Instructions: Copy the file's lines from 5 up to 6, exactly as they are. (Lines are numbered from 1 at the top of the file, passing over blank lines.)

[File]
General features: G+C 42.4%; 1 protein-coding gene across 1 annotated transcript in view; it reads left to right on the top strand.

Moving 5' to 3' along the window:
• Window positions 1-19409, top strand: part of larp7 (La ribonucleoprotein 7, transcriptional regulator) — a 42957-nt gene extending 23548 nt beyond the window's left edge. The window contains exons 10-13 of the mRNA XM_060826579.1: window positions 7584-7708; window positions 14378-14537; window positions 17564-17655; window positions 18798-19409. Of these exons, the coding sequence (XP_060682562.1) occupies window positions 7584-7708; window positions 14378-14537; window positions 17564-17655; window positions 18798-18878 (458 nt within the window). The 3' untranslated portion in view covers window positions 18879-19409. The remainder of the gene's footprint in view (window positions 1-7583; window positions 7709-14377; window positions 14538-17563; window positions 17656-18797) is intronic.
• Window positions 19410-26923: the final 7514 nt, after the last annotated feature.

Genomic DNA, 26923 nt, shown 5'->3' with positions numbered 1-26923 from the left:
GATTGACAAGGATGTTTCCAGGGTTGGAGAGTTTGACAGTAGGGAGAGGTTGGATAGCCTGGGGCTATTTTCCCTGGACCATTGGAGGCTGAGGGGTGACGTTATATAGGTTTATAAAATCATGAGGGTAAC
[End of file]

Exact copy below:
Genomic DNA, 26923 nt, shown 5'->3' with positions numbered 1-26923 from the left:
GATTGACAAGGATGTTTCCAGGGTTGGAGAGTTTGACAGTAGGGAGAGGTTGGATAGCCTGGGGCTATTTTCCCTGGACCATTGGAGGCTGAGGGGTGACGTTATATAGGTTTATAAAATCATGAGGGTAAC